What I do
In the first weeks when I started contributing to the Ubuntu community about six years ago, I was constantly amazed at a number of things:
- how friendly, encouraging and motivating people were: in a very short time I made lots of friends, people who are always there for me and I’d always be there for (extended family :-) - kind of)
- how much I learned in a very short period of time (a state of constant “a-ha! moments”)
- the incredibly strong sense of opportunity: “if I fix this bug, I not only fix it for myself, but for millions of users”
After a few months I helped out new contributors myself, answered questions and tried to give them a similar experience as I had. Learning to do something great by experiencing it first hand. The great thing is that a lot of contributors already went ahead and became involved in upstream projects and Debian.
I’m extremely grateful I’m in a position where I can do this as part of my job.
I’ve been working on a few things in the last time that will hopefully give even more people that sense of opportunity and that sense of achievement soon. Please note that all of the items below are just happening because of “a little help from my friends”, I couldn’t have possibly pulled this off all on my own.
- Daily Builds documentation and testing: with Jorge Castro and others I went through the process of getting Daily Builds up and running, we documented it, found issues, reported them and thought about how it would make most sense to package maintainers, upstreams and users. So we set up a knowledge base as well, that should help upstreams and package maintainers to figure out when a daily builds makes sense, how to sell it to their users and what kind of preparation ios necessary.
- Harvest: I had the extreme pleasure of working with Dylan McCall on Harvest this cycle. It was an awesome experience. He chose Harvest as his Summer of Code project and directly dived into the hardest things first: instead of fixing small things here and there, he implemented a great user interface that’ll be great to use. I did quite a bit of code-review and fixed a bunch of bugs myself. It’s soon in a state where it can be deployed. With Harvest out there, it will be a lot easier to find things that need doing, get a good overview of outstanding work regarding a few packages you might care about and coordination/cooperation might actually be easier too.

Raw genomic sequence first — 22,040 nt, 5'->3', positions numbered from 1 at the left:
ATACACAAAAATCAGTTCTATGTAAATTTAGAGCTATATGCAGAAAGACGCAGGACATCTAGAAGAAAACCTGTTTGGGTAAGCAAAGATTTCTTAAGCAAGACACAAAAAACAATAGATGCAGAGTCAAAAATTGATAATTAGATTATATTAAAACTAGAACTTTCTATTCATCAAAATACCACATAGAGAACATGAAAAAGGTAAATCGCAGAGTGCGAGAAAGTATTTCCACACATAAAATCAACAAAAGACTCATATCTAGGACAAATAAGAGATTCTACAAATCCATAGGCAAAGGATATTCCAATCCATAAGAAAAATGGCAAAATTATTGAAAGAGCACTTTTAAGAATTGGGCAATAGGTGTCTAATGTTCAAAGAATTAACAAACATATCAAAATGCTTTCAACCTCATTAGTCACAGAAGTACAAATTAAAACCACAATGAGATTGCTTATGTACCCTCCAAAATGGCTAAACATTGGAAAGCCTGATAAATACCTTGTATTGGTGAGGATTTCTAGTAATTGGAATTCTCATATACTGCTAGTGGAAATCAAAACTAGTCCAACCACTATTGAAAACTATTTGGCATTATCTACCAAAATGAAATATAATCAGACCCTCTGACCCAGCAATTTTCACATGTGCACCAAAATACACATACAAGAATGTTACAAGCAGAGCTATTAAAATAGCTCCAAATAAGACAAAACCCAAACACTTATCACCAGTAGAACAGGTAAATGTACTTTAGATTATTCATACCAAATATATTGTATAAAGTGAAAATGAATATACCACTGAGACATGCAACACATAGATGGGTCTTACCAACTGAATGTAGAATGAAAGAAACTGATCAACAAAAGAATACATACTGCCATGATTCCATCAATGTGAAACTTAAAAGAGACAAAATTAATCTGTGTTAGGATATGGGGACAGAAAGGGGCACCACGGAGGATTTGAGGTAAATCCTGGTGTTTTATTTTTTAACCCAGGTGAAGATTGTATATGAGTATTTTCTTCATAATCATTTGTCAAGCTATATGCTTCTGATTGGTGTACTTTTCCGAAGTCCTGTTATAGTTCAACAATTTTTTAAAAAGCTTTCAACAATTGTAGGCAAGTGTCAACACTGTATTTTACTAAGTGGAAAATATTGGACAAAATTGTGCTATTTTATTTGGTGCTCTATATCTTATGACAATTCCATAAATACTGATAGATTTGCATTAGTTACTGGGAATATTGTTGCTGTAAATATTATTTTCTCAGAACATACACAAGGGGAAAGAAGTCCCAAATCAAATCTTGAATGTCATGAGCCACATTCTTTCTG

- LoCo Directory: Starting from a vague idea we first just set up a place where LoCo teams could register themselves, then we added team events and then started making it pretty. At times I was hacking a lot on it, at other times doing lots of code reviews, but I’m very glad to see that more and more people are starting to help out and implementing their ideas and visions into it. It’s an amazing project and hopefully helps LoCo teams to coordinate their work and make people interested in Linux and Ubuntu open source enthusiasts and contributors by giving them that great first experience.
- Lots of Sponsoring/Code Review: I still feel this is the best way to help out new contributors on their way. By explaining how things are done (also when to better get stuff upstream first), how to do them better and guide them on their way to commit access/upload rights, you do Ubuntu and Open Source a great service. Make people feel welcome, help them out, by having a good experience with the process of fixing problems for millions of people you get contributors hooked up forever. :-)
- Operation Cleansweep: Speaking of patches and code review: we have a huge backlog of patches that didn’t follow the process and need to be reviewed and forwarded to Debian and Upstream. The team reviewed heaps of patches and I was glad to be part of the initiative. I helped with the documentation, organisation of events and reviewed a couple of bugs myself. This is an awesome way to get involved and immediately make the whole open source world benefit. :-)
There’s quite a lot of other things where I could be helpful too to keep the ball in the Ubuntu community rolling: as member of the Community Council I do bits of organisation here and there, within Canonical I often answer questions about Ubuntu development processes to new starters and development-unrelated teams, I helped organising the Ubuntu Global Jam, Ubuntu Developer Week and other events, thankfully found a team to take over the “Behind MOTU” interviews, helped with the organisation of Ubuntu’s participation in Google’s Summer of Code, that plus calls, heaps of mails, small and big arguments keep me quite busy.
I feel very privileged being in this position and hope I’m instrumental to the open source world at large. One thing’s for sure: I still immensely enjoy it.